Employers previously have offered incentives such as gift cards, time off from work and cash to convince workers to get vaccinated, but Mercer says incentives could be joined by sticks. The concept is not new, as many health plans include penalties for tobacco users. Mercer says at least 20 large employers have asked about adding the vaccination surcharge.

Delta Airlines recently became one of the early adopters of the surcharge announcing its employees will have to pay a monthly $200 add-on for their company-sponsored healthcare plan if they choose to not be vaccinated against COVID-19.

Employers should consider several issues before implementing a surcharge, according to a recent online post from the Society for Human Resource Management. These include:

  • Would the surcharge interact with other wellness incentives the employer offers?
  • Would the surcharge apply only to employees who remain unvaccinated? What about spouses and dependents?
  • How long would plan participants have to get fully vaccinated?
  • What proof would be required to establish vaccination? What would the consequences be for submitting a fake card?
  • What protections are in place to safekeep vaccination data and, in some cases, medical data supporting a reasonable alternative standard, all of which constitute protected health information under HIPAA?
  • Would the Americans with Disabilities Act apply even if vaccination does not constitute a disability-related inquiry or a medical examination? In other words, what reasonable accommodations need to be made available, if any?
  • Should the program also include vaccine boosters, if available?

U.S. Department of Labor Issues Updated Guidance on Protecting Unvaccinated and Other At-Risk Workers from the Coronavirus

The U.S. Department of Labor’s Occupational Safety and Health Administration today issued updated guidance to help employers protect workers from the coronavirus. The updated guidance reflects developments in science and data, including the Centers for Disease Control and Prevention’s updated COVID-19 guidance.

The updated guidance expands information on appropriate measures for protecting workers in higher-risk workplaces with mixed-vaccination status workers, particularly for industries such as manufacturing; meat, seafood and poultry processing; high volume retail and grocery; and agricultural processing, where there is often prolonged close contact with other workers and/or non-workers.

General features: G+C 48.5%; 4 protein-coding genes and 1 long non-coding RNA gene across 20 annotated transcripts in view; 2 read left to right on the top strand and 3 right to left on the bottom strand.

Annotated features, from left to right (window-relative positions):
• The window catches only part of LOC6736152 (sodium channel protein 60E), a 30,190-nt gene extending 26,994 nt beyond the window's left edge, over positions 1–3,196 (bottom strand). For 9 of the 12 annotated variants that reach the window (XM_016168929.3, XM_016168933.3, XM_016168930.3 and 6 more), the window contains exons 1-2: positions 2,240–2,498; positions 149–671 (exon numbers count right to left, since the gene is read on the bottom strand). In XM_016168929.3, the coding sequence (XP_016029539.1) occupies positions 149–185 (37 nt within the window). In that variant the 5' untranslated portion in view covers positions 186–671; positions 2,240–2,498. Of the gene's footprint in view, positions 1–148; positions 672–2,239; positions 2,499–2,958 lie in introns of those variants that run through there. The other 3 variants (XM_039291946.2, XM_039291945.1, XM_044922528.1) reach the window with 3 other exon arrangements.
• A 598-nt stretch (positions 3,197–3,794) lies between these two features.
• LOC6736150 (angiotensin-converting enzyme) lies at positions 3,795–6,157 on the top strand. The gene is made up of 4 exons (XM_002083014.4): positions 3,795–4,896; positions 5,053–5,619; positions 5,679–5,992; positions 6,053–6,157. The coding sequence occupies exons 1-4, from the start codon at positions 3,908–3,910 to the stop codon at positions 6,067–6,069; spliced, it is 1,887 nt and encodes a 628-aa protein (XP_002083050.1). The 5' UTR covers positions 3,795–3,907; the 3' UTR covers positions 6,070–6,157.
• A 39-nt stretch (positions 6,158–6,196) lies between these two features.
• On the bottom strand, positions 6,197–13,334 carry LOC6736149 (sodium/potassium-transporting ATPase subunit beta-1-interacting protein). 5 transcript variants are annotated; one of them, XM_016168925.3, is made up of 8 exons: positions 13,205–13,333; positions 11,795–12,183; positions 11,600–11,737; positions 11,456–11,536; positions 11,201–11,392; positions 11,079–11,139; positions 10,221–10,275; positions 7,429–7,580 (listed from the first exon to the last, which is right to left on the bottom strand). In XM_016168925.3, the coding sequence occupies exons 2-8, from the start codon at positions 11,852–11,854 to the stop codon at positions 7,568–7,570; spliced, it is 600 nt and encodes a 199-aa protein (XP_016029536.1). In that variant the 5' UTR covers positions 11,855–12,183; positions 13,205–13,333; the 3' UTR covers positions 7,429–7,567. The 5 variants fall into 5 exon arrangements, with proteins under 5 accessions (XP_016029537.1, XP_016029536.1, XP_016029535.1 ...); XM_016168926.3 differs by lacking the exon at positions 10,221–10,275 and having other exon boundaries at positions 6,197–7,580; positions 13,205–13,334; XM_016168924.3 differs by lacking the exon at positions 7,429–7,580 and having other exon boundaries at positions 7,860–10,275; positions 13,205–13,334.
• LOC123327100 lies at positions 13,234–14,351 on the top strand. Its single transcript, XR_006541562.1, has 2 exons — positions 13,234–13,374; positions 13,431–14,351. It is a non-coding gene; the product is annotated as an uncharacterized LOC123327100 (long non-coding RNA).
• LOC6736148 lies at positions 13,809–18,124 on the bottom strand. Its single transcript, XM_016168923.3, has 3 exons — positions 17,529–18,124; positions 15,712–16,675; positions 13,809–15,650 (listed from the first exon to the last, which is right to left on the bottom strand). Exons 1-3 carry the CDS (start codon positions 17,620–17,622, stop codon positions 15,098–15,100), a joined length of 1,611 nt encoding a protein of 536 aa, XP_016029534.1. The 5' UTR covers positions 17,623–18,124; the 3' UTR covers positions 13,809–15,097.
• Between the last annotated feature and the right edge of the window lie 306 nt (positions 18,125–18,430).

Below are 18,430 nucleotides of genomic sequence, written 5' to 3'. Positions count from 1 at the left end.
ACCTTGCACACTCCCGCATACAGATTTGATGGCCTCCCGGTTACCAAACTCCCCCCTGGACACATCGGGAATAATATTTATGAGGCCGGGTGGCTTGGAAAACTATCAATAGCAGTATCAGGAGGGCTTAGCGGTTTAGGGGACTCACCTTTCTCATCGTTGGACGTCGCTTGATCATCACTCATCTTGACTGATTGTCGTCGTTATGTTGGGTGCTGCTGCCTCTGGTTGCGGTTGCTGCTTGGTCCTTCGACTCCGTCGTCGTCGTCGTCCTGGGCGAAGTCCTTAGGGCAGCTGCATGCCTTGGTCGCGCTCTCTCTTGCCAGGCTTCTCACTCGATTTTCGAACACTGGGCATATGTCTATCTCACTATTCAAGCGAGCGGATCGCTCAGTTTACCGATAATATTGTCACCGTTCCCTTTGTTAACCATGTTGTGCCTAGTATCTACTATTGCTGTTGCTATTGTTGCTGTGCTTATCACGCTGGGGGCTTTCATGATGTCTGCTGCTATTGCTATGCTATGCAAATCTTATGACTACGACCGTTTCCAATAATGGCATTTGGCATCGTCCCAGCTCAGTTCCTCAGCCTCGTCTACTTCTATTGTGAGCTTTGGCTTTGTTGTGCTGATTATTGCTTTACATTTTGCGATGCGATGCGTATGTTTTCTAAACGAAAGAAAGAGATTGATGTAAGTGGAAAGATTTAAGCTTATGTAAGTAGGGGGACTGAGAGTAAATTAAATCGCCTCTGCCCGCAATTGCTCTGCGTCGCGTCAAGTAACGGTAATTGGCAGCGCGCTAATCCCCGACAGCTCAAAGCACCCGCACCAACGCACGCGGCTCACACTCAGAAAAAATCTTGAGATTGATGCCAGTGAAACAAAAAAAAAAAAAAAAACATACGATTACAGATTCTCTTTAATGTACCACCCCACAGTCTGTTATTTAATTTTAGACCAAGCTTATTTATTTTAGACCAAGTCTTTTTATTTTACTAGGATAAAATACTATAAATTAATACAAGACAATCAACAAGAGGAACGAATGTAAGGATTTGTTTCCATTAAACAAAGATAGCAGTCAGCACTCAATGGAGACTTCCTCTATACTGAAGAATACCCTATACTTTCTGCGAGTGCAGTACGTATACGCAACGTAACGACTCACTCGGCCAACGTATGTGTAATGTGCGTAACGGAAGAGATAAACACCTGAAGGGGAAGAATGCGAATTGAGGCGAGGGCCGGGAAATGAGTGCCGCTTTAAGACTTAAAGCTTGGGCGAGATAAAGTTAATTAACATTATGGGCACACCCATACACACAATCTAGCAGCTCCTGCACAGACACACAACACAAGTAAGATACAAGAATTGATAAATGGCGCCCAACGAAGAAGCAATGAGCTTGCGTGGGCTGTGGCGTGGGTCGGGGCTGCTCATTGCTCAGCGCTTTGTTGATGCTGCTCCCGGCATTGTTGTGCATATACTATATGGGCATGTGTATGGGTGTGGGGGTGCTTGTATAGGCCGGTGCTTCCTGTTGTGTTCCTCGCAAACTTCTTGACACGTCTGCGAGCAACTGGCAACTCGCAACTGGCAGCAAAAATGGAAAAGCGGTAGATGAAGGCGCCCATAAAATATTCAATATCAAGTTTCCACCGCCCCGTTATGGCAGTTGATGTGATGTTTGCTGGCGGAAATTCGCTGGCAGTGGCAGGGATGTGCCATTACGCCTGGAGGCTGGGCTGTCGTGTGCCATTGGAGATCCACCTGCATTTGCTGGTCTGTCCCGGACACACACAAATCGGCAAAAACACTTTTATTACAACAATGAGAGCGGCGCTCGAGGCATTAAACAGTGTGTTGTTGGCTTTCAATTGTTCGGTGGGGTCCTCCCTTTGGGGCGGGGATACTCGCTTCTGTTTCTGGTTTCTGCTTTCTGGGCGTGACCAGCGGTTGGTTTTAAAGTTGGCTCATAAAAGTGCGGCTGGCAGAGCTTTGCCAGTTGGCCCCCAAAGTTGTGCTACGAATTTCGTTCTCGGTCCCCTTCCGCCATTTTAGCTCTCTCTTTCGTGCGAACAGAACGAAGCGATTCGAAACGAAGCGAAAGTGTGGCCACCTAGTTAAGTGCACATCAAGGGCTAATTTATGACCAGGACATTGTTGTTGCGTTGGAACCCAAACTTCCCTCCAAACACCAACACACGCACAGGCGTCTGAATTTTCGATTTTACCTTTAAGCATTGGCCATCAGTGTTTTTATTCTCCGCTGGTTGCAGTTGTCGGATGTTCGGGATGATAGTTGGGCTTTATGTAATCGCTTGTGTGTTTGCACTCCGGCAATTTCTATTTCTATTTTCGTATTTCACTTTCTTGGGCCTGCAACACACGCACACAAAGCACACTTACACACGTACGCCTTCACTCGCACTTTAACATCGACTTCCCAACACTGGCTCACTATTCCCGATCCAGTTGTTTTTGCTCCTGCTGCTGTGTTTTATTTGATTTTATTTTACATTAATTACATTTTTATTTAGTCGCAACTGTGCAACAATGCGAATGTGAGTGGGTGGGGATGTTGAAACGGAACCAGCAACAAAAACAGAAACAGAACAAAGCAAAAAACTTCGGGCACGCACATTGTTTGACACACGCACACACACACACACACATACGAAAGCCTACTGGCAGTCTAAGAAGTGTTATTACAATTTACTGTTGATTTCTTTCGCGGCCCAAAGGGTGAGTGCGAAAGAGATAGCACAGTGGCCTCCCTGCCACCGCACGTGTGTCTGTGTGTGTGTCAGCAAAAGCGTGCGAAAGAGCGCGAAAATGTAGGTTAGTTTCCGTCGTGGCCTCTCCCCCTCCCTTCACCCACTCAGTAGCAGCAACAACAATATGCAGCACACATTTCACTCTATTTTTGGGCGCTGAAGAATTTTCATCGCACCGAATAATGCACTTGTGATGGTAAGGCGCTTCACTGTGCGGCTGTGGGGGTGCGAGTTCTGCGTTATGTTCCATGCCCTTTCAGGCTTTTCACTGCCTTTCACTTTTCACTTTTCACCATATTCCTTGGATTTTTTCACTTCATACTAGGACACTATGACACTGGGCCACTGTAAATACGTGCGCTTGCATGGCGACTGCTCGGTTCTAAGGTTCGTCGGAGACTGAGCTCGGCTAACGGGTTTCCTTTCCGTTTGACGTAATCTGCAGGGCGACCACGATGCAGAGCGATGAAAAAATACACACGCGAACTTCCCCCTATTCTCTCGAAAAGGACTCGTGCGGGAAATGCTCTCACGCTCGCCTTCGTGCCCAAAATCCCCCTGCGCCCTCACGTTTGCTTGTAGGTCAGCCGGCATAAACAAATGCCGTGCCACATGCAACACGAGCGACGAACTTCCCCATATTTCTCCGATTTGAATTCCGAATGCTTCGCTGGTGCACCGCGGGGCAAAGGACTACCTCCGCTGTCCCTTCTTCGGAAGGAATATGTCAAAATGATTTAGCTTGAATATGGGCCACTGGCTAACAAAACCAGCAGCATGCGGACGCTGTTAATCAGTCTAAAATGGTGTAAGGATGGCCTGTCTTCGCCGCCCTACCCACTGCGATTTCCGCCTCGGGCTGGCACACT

OSHA’s latest guidance:

  • Recommends that fully vaccinated workers in areas of substantial or high community transmission wear masks in order to protect unvaccinated workers.
  • Recommends that fully vaccinated workers who have close contacts with people with coronavirus wear masks for up to 14 days unless they have a negative coronavirus test at least 3-5 days after such contact.
  • Clarifies recommendations to protect unvaccinated workers and other at-risk workers in manufacturing, meat and poultry processing, seafood processing and agricultural processing.

OSHA continues to emphasize that vaccination is the optimal step to protect workers and encourages employers to engage with workers and their representatives to implement multi-layered approaches to protect unvaccinated or otherwise at-risk workers from the coronavirus.

As part of the agency’s ongoing commitment to review the COVID-19 Healthcare Emergency Temporary Standard every 30-days, OSHA also said that the safeguards set forth by the standard remain more important than ever. After reviewing the latest guidance, science and data, and consulting with the CDC and partners, OSHA has determined the requirements of the healthcare ETS remain necessary to address the grave danger of the coronavirus in healthcare. OSHA will continue to monitor and assess the need for changes in the healthcare ETS each month.

To view the full report on the update guidance click here.

Office Workers: High Expectations for Workplace Cleanliness as Workplaces Reopen

Essity, a major vendor of hygiene and health products and services, recently released a poll on the health practices of Americans and the expectations they have for cleaning and sanitation as offices reopen and on-site work resumes. Harris Poll conducted the survey online in May 2021, interviewing over 2,000 American adults, including 700 who worked in an office before the pandemic began.

The poll found that among office workers:

  • 84% say they are confident their employer will enforce proper hygiene protocols at their workplace.
  • 65% are concerned about how well cleanliness and hygiene are being maintained at their workplace as they begin returning from remote work.